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The Aunty From The Corner Of The Street

A new bride narrates how the aunties living on her street have a question about everything, from having a baby to her online status.


A new bride narrates how the aunties living on her street have a question about everything, from having a baby to her online status.

I’ve been married for around six months now and the recurring questions shot at me from various strangers who have no idea who I am, are:

  1. So, when’s the good news? With exaggerated brow arching and a wink

  2. How are your in-laws like? Not too nagging na? With a shroud of caring draped over the question

  • Who does the cooking, you or the husband?

  • Why haven’t you gone for a honeymoon yet?

  • Why did you cut your hair so short? You’re married na?

  • Do your in-laws approve of your western clothing and all?

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  • Are you still a night lark?

  • You don’t speak that much to friends and all na? Like…nowadays?

  • Why are you online in the nights? Husband won’t scold ah?

  • Are you planning to have a baby later? That’s not advisable, you know na? Emphasis on “planning” and a thoroughly horrified expression.

  • As a new bride, the pressure to adjust and beautify my new home, the expectations that have been placed before me to surpass my mom’s capacities as a wife/daughter in law, have been heavy enough. With all these random questions shot at me, at various random occasions, mercilessly sometimes (because I hardly know everyone in my new family, how on earth am I answerable to people I don’t even know?) only make me question the reason why such people even exist.

    I understand. Getting married, finally taking the plunge, joining the brood, starting a family, are all concepts that make the person involved, and the people witnessing, equally excited. But, should curiosity give in to awkwardness?

    She got quite excited towards the end and asked me about the regularity of my monthly cycle in the presence of my in-laws and husband.

    The other day, an aunty who lives at the corner of the street, came home to educate my husband and me about the importance of having a baby immediately after tying the knot. She got quite excited towards the end and asked me about the regularity of my monthly cycle in the presence of my in-laws and husband.

    Okay, so I’m this totally cool as a cucumber person when it comes to dodging topics and so I was like, “Talking of cycles, I remember not falling even once when I rode my brother’s cycle for the first time!” There was an awkward silence for quite some time, following which my husband (being the darling that he is) began elucidating his first cycling experience and later my father-in-law shared his miraculous escape during a totally reckless cycling incident.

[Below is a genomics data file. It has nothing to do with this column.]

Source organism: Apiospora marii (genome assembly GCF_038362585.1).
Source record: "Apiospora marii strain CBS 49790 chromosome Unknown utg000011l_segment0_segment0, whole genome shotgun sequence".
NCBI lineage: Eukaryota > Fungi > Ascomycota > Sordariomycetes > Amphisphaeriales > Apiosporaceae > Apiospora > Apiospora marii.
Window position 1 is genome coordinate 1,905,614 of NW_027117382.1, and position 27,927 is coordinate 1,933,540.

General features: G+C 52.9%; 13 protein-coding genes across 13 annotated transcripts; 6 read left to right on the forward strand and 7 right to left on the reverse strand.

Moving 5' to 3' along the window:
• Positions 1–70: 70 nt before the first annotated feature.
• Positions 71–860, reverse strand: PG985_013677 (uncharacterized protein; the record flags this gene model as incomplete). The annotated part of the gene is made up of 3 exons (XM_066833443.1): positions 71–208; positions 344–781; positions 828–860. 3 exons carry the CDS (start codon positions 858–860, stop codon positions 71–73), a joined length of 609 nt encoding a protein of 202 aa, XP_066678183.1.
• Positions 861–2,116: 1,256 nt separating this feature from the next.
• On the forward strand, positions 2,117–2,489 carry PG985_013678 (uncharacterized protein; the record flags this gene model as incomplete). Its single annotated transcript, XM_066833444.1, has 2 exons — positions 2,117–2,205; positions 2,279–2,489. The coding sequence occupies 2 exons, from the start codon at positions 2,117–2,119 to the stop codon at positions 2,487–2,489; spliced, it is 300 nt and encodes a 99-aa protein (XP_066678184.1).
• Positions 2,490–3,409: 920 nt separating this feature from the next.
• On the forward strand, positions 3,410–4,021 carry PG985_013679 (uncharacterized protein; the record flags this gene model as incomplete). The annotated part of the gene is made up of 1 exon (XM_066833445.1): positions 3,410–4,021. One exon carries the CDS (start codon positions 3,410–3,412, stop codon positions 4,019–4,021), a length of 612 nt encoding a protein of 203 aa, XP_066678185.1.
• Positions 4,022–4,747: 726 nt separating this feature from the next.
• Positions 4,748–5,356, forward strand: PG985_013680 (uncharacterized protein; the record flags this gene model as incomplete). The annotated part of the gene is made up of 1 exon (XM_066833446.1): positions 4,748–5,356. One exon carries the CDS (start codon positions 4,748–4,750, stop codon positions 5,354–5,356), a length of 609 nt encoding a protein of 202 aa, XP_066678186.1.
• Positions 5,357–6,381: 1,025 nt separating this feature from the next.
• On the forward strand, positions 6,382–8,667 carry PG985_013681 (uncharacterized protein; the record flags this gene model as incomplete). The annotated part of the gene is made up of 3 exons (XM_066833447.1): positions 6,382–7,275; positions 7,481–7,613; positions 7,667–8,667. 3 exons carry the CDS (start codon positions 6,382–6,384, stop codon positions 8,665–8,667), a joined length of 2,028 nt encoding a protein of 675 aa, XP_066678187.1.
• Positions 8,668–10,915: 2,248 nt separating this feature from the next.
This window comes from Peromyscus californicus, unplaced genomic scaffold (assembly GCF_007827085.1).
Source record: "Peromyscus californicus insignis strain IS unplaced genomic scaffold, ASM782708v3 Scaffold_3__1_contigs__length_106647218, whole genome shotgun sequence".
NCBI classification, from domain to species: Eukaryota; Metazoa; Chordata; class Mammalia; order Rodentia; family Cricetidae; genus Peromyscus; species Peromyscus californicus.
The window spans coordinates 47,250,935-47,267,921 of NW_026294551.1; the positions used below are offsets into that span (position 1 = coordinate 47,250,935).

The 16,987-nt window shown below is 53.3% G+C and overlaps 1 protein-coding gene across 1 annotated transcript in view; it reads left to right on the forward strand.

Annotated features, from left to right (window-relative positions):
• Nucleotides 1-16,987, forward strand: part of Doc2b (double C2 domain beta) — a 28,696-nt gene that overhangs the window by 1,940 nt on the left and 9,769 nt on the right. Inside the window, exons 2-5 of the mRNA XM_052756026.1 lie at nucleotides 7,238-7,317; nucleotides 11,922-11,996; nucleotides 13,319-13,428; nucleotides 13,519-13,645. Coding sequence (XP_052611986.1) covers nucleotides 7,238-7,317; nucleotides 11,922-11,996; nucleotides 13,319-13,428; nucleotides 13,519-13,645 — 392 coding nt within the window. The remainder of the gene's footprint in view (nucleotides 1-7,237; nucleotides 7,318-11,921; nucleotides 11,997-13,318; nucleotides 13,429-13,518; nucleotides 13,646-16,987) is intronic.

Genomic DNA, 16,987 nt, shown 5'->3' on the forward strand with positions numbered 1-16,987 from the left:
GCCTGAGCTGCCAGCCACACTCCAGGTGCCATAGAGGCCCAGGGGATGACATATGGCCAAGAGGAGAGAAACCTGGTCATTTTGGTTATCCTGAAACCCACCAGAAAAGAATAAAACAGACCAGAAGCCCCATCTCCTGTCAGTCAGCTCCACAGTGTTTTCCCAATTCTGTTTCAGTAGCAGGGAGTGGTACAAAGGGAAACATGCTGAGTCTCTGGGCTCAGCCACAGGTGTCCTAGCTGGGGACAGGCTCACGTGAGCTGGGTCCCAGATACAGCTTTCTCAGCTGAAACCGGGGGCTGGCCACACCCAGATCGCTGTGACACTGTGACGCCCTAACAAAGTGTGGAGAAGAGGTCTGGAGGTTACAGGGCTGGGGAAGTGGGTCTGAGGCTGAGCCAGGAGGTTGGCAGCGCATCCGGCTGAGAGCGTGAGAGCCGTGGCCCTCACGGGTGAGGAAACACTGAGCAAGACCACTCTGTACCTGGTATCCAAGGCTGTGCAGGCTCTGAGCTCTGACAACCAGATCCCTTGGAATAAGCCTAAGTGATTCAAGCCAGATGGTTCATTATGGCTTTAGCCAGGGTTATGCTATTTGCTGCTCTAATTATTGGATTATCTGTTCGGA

I know, there’s no reason to worry when you have cool people like that to back you up. But the story doesn’t end there. The estranged aunty from the corner of the street, realized that we were being not-so-involved in her talk and decided to use a huge explosive intrusion to garner all attention. She suddenly started talking in a highly artificial voice with so much emphasis on each word, about her distant (read “non-existent”) relative and how his wife refused to have a baby immediately after marriage and so he went somewhere else and impregnated another woman.

    That did the trick. We were all blown away at her totally exuberant demeanour, and a few gasps were heard. The silence that followed was more awkward than the first one. I (being the badass chick of the family) retaliated with a simple, “My God. Such desperation to prove he’s fertile after all. What a macho man”. The family was in splits and the aunty from the corner of the street had no more comebacks and no more joy left in her poor poor soul.

    On one hand, we have aunties whose noses are always lost and found in somebody’s business. On the other hand, we have information providing enthusiasts. You might’ve met them everywhere.(If you’re married, that is).

    Raghav and I did family planning after Aysha was born. He wanted more but I said no..I was weak and all.

    “Raghav and I did family planning after Aysha was born. He wanted more, but I said no…I was weak and all…But you should hear this story about how Aysha was born after 8 hours of labour..”


    These people are the ultimate dream come true for aunties from the corner of the street.

    Is it that hard to let people be?

    I’m not opposed to joint families or the joys they bring. I’ve been in a joint family for long and I did love the system.

    But aren’t we being a little selfish when we want to know every savoury detail about the other person’s life?

    So what if she’s living together without getting married to a boy?

    What if she’s having a pixie cut after having three kids?

    What if she calls her husband by name, even though she’s very young?

    What if she postpones having a baby?

    What if she’s not gone for a honeymoon?

    Why is it our line of interest?


    My last question is, why can’t I live in my very own nutshell of peace, without owing an explanation for my every move to various aunties from the corner of the street?

    A newly married Indian couple image via Shutterstock


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